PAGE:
It was a perfect evening. There was a palpable glow on the faces of my students. They were the faces of students who had been given something they didn’t know they had. The faces that say, “I did it…I delivered and I rocked!” The sense that they left the confines of their world and did something special…they accomplished something bigger than themselves. They shone as individuals. They lit up the room. While the Leafs and the Jays played, our students spoke. They spoke of the injustice, of hate, of isolation with the fresh eyes and raw passion that only youth can deliver.
Students from four schools speaking about things that touched them the most, issues that moved them. The "Stand Up, Speak Out" night put on by Facing History Toronto last month illustrated the power of youth and the spoken word. The night was a culmination of weeks of practice and mentoring by inspiring spoken word artists like Testament, Lishai Peel, and Shoolie. When they took to the stage and spoke their pieces, an auditorium of snapping fingers and applause rewarded them. Parents were proud, if not bewildered by the depth of their child’s thoughts and the weight of their words. Facing History’s “dynamic duo” Jasmine Wong and Leora Schaefer coordinated this event, its lead up, and the reception that followed. These two amazing educators created a seamless evening that left the audience inspired.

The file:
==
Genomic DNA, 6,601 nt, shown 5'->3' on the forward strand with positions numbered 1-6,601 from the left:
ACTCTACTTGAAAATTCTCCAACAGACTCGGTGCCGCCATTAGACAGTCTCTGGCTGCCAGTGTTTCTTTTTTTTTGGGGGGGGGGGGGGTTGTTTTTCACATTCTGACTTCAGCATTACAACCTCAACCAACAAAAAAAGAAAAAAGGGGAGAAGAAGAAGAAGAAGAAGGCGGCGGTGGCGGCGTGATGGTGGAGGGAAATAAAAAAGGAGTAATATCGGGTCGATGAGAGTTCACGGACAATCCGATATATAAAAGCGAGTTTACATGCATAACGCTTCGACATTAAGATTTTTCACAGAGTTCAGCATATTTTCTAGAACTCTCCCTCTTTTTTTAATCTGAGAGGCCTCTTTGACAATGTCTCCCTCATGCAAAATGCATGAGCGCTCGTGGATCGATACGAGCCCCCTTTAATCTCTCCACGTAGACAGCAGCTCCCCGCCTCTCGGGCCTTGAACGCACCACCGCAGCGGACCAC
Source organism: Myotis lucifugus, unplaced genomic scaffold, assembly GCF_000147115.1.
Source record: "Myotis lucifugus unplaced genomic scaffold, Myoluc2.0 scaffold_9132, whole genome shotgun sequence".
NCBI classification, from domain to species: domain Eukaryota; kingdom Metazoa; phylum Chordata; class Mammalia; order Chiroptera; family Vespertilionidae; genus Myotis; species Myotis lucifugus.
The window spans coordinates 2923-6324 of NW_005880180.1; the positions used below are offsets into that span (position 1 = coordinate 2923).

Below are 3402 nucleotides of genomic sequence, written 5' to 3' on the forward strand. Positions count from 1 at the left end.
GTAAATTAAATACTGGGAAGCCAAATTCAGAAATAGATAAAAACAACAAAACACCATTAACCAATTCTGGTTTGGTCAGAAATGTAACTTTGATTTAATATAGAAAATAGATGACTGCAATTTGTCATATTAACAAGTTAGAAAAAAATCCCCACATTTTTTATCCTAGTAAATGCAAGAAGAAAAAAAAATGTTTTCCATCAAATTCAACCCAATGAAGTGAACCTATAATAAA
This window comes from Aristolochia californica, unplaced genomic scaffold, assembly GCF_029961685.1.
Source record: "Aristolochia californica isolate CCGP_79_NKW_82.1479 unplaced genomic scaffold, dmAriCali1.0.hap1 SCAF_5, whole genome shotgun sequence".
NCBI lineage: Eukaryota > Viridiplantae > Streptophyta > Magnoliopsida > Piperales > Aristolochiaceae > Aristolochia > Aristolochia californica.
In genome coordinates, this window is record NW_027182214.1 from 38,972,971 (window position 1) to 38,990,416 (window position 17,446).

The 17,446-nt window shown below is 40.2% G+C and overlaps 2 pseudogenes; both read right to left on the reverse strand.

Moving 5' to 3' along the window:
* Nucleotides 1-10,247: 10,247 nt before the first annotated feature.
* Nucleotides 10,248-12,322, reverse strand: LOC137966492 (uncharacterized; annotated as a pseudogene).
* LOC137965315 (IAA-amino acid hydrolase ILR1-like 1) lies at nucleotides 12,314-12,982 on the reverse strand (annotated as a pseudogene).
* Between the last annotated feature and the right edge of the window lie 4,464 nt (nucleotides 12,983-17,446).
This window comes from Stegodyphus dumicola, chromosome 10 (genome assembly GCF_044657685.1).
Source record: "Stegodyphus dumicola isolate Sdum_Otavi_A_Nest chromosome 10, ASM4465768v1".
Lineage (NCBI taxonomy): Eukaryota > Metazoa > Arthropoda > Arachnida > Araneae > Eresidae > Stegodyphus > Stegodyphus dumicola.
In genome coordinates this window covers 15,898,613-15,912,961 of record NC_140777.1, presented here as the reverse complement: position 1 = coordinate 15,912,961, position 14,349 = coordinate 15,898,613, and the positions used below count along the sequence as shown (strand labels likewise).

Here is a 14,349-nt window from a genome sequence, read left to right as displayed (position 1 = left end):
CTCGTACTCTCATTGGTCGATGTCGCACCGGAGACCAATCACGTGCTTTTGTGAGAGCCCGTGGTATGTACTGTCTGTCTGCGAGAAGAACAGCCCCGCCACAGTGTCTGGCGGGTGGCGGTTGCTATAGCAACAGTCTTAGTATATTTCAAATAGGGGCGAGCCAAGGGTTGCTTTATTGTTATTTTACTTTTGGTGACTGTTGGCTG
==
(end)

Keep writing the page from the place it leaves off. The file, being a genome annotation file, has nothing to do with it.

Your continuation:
At the reception, our students met Nate Leipciger, a survivor of the Auschwitz concentration camp. When I told Ben, one of Waterdown’s student presenters that evening, he decided to introduce himself. Ben went over to pay his respects. When he returned from speaking with Mr. Leipciger, he couldn’t believe what he had told him. “That man survived the Holocaust and he said I inspired him,” Ben said.
When it was time to go, my students seemed to want to linger just a moment more. They were relieved and proud. They boarded the bus glowing and triumphant. The tests they will study for and the notes they take will pass into history. But this night will stay with them always. For what is education if not to give our young people a voice?
Find out more about the "Stand Up, Speak Out" project.
Bring it to your classroom: Five Facing History Resources That Use Poetry to Build Skills.